Since Benny Clevenger became homeless seven months ago, his grandmother’s quilts have remained tucked away in a plastic tub, awaiting the day that he lays them on his bed again. He fondly recalled one quilt with multicolored yarn that his grandmother had carefully crocheted for five years. “It ain’t quite as secure in the tent; better packed up in a … tub than out in the tents,” the 40-year-old Clevenger said in a Southern drawl.
A roofer for 20 years, Clevenger found himself without a roof over his head last year when he and his wife relinquished their South Lake Union apartment because there were too many people living there who weren’t on the lease. Since then, he’s lived in Tent City 5 in Interbay and worked temporary gigs as a mover.
On Thursday, Clevenger relished the idea of displaying heirlooms in his new place as one of about 65 homeless people who moved from Tent City 5 to a tiny home village in Interbay. He said he plans to hang family photos on the bare wooden walls without the fear of a tent leak ruining his prized possessions.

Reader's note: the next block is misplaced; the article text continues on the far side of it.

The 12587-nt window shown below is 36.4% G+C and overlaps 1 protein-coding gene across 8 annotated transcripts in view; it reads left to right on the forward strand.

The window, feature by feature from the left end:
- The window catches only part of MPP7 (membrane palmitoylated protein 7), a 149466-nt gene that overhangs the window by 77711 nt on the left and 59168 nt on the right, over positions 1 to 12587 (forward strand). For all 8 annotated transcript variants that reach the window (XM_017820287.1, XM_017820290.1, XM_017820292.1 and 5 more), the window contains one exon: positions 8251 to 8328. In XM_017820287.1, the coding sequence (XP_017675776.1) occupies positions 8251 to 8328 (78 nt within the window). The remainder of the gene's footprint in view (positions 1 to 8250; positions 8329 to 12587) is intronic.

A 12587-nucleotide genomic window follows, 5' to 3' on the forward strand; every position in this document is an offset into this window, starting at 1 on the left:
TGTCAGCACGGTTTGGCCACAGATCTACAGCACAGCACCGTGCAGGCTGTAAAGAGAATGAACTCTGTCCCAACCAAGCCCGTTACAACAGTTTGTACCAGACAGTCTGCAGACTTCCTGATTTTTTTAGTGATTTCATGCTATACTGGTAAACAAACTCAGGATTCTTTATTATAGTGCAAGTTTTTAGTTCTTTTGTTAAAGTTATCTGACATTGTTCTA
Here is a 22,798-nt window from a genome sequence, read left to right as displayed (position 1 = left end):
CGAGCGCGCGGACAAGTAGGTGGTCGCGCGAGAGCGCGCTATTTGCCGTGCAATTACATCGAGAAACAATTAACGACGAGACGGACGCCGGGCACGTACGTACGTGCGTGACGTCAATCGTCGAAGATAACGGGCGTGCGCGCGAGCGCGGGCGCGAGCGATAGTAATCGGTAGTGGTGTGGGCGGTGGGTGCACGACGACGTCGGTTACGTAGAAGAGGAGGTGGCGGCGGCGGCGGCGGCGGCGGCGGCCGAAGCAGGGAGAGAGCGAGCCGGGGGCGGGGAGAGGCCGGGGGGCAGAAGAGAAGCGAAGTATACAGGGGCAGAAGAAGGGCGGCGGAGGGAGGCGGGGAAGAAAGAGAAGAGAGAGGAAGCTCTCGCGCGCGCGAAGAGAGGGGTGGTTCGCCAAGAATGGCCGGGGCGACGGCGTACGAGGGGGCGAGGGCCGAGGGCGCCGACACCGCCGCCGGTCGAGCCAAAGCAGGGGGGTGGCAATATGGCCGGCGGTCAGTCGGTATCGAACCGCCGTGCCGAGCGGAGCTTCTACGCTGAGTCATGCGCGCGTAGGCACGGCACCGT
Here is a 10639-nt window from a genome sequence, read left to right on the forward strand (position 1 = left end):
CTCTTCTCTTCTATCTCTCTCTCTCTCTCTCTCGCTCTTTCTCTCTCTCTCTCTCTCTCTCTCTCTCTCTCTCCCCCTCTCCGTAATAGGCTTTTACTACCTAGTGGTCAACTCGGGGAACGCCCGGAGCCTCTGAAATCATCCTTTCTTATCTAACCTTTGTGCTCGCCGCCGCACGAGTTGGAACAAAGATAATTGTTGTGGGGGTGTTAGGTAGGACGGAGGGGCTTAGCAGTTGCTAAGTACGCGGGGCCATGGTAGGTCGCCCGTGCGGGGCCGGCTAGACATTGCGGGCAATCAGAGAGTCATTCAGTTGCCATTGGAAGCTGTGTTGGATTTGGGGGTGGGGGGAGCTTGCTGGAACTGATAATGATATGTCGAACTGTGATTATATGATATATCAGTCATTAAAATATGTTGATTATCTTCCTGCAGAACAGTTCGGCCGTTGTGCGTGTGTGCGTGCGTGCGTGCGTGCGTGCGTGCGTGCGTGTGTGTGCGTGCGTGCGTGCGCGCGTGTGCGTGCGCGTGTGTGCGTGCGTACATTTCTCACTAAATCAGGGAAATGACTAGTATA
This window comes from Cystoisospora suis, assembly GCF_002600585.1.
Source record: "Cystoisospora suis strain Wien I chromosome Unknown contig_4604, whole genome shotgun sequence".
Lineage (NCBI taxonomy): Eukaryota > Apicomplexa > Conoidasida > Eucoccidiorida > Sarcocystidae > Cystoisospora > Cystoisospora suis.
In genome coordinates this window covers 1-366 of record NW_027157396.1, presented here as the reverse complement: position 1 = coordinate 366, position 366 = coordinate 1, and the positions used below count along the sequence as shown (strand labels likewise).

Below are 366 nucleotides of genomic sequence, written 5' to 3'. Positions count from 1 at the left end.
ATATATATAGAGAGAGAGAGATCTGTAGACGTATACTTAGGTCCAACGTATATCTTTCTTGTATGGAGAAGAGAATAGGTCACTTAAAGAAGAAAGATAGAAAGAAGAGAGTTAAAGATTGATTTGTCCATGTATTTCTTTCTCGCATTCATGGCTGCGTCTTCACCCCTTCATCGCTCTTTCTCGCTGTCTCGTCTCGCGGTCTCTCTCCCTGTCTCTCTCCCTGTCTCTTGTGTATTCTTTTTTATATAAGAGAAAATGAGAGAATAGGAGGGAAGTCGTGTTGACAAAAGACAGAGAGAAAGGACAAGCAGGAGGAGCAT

The rows of multicolored tiny homes sit on a plot of land owned by the Port of Seattle that is being leased to the City for at least the next year. Eventually, the sober village with 30 tiny homes will be equipped with electricity and heat. It will also boast a community space, shower, and kitchen facilities, a counseling office and round-the-clock security.
The move was a long time coming. In September, the Port of Seattle commissioners voted to allow residents from Interbay’s Tent City 5 to move onto the property a few blocks away, following months of lobbying from campers and their supporters.
The tiny home villages are the City’s response to unsanctioned homeless encampments and a dearth of 24-7 shelters for homeless people. In 2015, then-Mayor Ed Murray and the Seattle City Council passed legislation that created the first three homeless encampments in Ballard, Othello, and Interbay, where Tent City 5 was located. The camps were so successful that on December 1, 2016, the City announced three more sanctioned encampments in Georgetown, West Seattle, and North Seattle.